incredible-marketing Arrow
Why Do We Develop Defense Mechanisms?

Our addictions and mental health issues bring along with them all kinds of coping mechanisms and defense mechanisms, many of which we engage in compulsively and by default but without realizing we’re doing them. We might not be aware of them until someone brings them to our attention. We might continue them for years, even for most of our lives, without being aware of them. Some of us will instinctively use denial, avoidance, secrecy, dishonesty, control or manipulation, either within ourselves or with the people in our lives. We might do things we regret but feel powerless to stop. It can be extremely difficult to feel as though we lack understanding around our defense mechanisms, and part of the work we’ll have to do to recover will entail becoming more mindful of our defense mechanisms and working to understand why we’ve developed them in the first place in order to figure out how to shed them. Why do we develop defense mechanisms?

The majority of our behaviors are governed by the subconscious mind. This means that what we think and feel subconsciously has a great deal of power over our behavioral patterns, including our defense mechanisms. For many of us, we’re subconsciously trying to protect ourselves, from being hurt, from being judged, from being rejected, from feeling unloved and being abandoned. We’re trying to protect ourselves from losing people, from feeling the grief and pain of loss. We’re trying to protect ourselves from the consequences we think we’ll suffer if we lose control, autonomy, and authority, within the situations in our lives and our relationships, and within ourselves. We’re afraid of feeling our pain and having to address our deeply rooted issues without anything to numb them or distract us from them. We’re afraid of living life without our drugs of choice.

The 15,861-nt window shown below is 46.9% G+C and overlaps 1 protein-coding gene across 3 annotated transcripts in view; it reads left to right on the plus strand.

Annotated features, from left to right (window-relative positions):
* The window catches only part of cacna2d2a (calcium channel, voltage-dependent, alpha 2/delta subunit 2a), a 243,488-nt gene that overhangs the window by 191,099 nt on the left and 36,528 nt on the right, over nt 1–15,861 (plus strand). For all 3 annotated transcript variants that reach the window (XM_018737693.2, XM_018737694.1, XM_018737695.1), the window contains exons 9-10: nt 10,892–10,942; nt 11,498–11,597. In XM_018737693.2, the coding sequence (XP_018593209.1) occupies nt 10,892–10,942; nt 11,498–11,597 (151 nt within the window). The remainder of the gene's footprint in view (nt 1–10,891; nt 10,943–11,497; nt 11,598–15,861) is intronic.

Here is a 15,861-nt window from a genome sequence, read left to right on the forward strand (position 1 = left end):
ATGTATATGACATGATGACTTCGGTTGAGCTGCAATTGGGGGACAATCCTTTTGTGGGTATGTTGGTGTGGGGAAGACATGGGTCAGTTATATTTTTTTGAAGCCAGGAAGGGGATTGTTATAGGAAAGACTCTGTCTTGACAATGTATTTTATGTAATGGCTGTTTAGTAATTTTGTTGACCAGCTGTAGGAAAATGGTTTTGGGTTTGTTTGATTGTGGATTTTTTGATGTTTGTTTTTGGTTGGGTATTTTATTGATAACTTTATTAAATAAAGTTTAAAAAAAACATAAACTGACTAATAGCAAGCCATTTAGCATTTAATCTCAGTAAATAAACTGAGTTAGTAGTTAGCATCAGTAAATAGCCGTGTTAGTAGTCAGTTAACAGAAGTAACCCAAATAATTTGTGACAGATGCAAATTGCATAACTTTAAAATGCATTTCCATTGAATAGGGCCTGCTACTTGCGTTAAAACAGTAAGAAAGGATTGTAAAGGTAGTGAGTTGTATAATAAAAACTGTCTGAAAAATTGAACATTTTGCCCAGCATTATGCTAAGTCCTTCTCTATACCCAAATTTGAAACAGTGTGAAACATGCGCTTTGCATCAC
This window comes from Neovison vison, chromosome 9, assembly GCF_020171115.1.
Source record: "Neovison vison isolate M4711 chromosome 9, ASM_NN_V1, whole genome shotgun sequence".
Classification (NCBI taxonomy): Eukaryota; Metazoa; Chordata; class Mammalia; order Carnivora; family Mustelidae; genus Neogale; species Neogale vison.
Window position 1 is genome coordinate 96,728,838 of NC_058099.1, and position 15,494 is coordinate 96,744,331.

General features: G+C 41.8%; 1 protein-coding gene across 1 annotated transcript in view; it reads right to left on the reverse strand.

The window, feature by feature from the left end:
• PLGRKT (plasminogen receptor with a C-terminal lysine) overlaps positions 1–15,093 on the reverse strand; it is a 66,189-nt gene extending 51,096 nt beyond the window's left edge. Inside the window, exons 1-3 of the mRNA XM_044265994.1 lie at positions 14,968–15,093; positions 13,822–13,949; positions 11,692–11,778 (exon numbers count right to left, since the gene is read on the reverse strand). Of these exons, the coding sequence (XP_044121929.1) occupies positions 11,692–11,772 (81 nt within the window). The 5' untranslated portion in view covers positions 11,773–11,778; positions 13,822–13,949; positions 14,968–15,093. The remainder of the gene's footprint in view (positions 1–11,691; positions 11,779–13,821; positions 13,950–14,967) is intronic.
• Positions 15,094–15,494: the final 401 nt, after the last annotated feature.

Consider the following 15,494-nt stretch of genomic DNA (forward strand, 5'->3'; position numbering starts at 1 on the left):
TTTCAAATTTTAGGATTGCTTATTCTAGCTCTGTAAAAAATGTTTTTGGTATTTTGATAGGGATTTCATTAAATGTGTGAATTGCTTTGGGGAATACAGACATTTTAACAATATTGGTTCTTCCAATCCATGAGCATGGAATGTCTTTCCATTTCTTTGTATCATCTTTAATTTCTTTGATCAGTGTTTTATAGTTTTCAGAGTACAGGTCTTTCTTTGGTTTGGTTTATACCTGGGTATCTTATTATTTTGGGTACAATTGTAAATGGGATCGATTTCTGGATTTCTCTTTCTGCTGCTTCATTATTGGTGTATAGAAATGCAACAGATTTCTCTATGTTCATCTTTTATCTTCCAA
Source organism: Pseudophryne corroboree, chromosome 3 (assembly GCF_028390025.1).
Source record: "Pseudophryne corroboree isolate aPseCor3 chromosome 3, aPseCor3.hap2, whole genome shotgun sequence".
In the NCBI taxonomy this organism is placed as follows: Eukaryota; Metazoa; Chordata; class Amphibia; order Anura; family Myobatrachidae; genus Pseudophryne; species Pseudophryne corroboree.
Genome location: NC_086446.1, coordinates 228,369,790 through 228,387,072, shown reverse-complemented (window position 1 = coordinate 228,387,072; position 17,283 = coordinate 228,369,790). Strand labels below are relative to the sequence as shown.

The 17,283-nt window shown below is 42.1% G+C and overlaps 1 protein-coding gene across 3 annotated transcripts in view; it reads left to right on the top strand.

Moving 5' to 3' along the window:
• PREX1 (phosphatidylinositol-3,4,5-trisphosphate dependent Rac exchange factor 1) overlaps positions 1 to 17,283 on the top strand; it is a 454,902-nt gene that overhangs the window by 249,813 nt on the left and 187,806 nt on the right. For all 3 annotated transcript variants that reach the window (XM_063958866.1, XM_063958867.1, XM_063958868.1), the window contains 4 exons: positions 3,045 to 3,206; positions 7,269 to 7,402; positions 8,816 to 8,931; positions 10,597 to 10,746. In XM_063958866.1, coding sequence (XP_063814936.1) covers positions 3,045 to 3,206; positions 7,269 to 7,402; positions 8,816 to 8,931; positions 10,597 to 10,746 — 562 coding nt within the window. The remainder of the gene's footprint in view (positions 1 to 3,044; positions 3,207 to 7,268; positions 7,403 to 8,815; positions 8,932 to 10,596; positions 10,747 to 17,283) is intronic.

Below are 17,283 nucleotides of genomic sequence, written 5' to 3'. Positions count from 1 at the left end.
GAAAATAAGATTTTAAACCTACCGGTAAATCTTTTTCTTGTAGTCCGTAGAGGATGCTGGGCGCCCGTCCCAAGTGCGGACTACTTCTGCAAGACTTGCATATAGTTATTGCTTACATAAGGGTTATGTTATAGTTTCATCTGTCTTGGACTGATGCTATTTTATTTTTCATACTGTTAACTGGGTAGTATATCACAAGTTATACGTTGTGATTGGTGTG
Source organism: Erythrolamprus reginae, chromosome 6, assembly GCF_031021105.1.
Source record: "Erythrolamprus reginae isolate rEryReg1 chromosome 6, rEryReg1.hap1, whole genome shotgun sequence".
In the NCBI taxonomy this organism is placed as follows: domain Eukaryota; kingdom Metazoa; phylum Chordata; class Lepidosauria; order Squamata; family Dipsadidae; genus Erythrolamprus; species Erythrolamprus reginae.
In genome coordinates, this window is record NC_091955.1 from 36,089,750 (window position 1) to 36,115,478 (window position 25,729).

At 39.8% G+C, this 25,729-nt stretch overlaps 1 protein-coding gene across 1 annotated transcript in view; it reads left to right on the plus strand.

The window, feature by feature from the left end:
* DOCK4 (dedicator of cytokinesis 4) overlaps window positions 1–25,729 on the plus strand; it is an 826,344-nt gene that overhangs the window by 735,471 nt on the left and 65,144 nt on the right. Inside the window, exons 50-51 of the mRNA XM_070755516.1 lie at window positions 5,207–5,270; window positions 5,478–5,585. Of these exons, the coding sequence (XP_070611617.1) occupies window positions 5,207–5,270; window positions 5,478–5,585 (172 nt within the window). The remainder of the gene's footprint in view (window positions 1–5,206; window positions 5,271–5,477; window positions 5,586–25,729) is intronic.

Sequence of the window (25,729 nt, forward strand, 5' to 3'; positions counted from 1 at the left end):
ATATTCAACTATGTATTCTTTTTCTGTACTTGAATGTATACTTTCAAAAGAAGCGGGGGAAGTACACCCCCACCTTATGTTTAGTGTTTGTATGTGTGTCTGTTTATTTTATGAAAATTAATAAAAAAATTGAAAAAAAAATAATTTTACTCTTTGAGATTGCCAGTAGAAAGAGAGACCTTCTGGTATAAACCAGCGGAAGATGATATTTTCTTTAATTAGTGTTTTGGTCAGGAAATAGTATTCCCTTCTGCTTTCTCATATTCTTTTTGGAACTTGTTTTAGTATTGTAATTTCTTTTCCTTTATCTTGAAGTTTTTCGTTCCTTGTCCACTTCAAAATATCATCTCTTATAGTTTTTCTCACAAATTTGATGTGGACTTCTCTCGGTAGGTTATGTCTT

Our defense mechanisms become our default, go-to methods of coping with pain and trying to protect ourselves. They often develop after intense traumatic experiences that are destabilizing and that create a foundation of fear within us, a foundation from which we build our fear-based responses, act on our fears, and live out our fears. If we were emotionally neglected as children, for example, we might start to use manipulation and dishonesty in our relationships in order to prevent ourselves from ever feeling neglected again. We might subconsciously believe that if we shield ourselves from vulnerability by being manipulative and dishonest, we’ll never again have to experience the deep, traumatic pain of neglect.

Our defense mechanisms don’t help us heal, they don’t keep us safe, and they don’t protect us from harm. Because they are rooted in our pain, they usually work against us and compound our many issues, creating more suffering for us to have to contend with. Our recovery from addiction and mental illness involves working to understand and then dismantle the defense mechanisms that have been holding us back and preventing our healing.

The caring, compassionate staff of The Guest House is here to support you as you start your journey to recovery and healing. Call 855-483-7800 today for more information.